por Lewis Carroll
Hemos identificado que estos textos son buenas opciones para relacionarlos con temas similares, recursos literarios, temas o estilo de escritura. Complemente su lección con una o más de estas opciones y desafíe a sus estudiantes a comparar y contrastar los textos. Para asignar un texto relacionado, haga clic en el texto para ir a su página y haga clic en el botón "Asignar Texto".
Where the Sidewalk Ends
- Shel Silverstein
Sheldon Allan “Shel” Silverstein (1930-1999) was an American poet, cartoonist, and author of children’s books. “Where the Sidewalk Ends” is one of Silverstein's most famous poems, in which the sidewalk represents the path from childhood to adulthood.Pair “Where the Sidewalk Ends” with “Excerpt from Alice’s Adventures in Wonderland: Chapter 1” and ask students to discuss how each text portrays children. How do they value imagination?
The Rescue of the Tin Woodman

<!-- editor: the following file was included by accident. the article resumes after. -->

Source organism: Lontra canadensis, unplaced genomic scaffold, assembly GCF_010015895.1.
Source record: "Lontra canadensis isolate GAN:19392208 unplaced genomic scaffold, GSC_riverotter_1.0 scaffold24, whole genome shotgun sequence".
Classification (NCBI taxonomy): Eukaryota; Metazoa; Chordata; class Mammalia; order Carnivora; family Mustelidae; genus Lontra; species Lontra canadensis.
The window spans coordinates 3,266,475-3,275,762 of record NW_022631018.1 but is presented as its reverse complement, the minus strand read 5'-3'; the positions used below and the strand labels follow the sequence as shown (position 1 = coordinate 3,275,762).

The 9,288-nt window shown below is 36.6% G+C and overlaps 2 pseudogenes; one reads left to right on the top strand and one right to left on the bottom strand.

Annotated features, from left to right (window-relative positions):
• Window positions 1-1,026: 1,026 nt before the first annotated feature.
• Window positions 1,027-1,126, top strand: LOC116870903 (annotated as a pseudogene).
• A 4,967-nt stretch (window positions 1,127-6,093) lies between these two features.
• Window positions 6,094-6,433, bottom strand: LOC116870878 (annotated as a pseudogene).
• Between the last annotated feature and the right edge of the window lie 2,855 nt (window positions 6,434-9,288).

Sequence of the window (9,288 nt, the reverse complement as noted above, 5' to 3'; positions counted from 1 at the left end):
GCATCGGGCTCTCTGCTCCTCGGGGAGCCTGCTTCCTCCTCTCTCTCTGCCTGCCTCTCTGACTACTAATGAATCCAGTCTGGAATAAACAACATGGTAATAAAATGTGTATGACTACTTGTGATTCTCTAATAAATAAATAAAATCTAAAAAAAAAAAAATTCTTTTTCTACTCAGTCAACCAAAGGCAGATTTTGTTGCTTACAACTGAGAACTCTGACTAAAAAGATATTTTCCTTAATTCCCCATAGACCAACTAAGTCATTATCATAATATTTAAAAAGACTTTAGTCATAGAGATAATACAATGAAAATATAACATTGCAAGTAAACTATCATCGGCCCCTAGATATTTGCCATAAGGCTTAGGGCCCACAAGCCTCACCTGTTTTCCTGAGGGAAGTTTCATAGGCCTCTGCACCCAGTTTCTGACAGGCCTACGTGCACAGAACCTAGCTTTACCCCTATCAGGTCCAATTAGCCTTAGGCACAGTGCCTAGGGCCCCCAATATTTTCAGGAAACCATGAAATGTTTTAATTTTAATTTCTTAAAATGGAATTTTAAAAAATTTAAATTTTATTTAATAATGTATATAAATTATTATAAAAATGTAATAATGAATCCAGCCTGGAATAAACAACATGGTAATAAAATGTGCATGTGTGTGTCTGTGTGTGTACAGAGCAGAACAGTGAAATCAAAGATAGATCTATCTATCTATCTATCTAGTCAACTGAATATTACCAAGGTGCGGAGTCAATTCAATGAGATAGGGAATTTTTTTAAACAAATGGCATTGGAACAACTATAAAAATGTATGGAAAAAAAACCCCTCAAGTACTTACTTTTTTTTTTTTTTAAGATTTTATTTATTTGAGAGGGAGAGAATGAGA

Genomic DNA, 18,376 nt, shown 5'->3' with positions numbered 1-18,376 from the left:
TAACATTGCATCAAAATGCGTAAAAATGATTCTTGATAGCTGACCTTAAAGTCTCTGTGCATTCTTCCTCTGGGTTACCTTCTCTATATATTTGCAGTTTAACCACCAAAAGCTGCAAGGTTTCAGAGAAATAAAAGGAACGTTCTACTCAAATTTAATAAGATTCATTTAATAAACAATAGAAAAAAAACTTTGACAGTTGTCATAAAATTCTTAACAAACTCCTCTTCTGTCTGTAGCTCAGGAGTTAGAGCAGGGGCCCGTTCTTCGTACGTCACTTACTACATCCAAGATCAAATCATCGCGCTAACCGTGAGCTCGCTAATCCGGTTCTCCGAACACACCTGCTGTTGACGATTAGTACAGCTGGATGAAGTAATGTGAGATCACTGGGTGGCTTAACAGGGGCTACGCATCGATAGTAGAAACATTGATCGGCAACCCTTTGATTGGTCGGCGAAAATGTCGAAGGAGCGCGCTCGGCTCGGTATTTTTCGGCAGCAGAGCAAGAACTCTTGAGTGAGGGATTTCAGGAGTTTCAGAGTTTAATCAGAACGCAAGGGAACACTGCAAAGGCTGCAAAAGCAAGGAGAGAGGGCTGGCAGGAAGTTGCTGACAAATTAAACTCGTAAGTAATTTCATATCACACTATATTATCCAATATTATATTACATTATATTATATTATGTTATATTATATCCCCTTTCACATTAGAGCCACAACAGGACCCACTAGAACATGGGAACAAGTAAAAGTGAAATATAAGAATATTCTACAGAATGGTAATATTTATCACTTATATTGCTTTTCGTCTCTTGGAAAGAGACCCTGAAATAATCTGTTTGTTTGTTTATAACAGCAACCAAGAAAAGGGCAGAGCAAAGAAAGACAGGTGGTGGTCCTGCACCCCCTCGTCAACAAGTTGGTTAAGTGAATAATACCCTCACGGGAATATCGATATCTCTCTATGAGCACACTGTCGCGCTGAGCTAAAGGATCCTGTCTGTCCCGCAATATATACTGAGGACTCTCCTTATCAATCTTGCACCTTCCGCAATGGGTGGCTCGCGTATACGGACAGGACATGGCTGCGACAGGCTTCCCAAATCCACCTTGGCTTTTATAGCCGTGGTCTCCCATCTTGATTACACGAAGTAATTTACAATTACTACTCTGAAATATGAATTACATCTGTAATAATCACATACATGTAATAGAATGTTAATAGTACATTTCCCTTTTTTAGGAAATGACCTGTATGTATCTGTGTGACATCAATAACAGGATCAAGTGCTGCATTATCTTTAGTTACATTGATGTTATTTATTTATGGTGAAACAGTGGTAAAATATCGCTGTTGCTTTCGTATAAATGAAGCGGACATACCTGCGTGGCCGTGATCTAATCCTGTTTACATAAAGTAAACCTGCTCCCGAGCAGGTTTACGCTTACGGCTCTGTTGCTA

- L. Frank Baum
In L. Frank Baum’s “The Rescue of the Tin Woodman,” Dorothy and the Scarecrow help the Tin Woodman.Pair “Down the Rabbit Hole” with “The Rescue of the Tin Woodman” and ask students to compare these two fantasy worlds. Ask students to discuss what about these two stories make them works fantasy. How do the worlds described in the two stories compare to our world?
The Walrus and the Carpenter
- Lewis Carrol
In Lewis Carroll’s poem “The Walrus and the Carpenter,” a walrus and a carpenter convince a group of young oysters to follow them.Pair “Down the Rabbit Hole” with “The Walrus and the Carpenter” to provide students with another example of Carroll’s writing. Ask students to compare the theme in each text. How does Carroll explore the theme of childhood in his writings? How are the actions of the Oysters and Alice influenced by their young ages?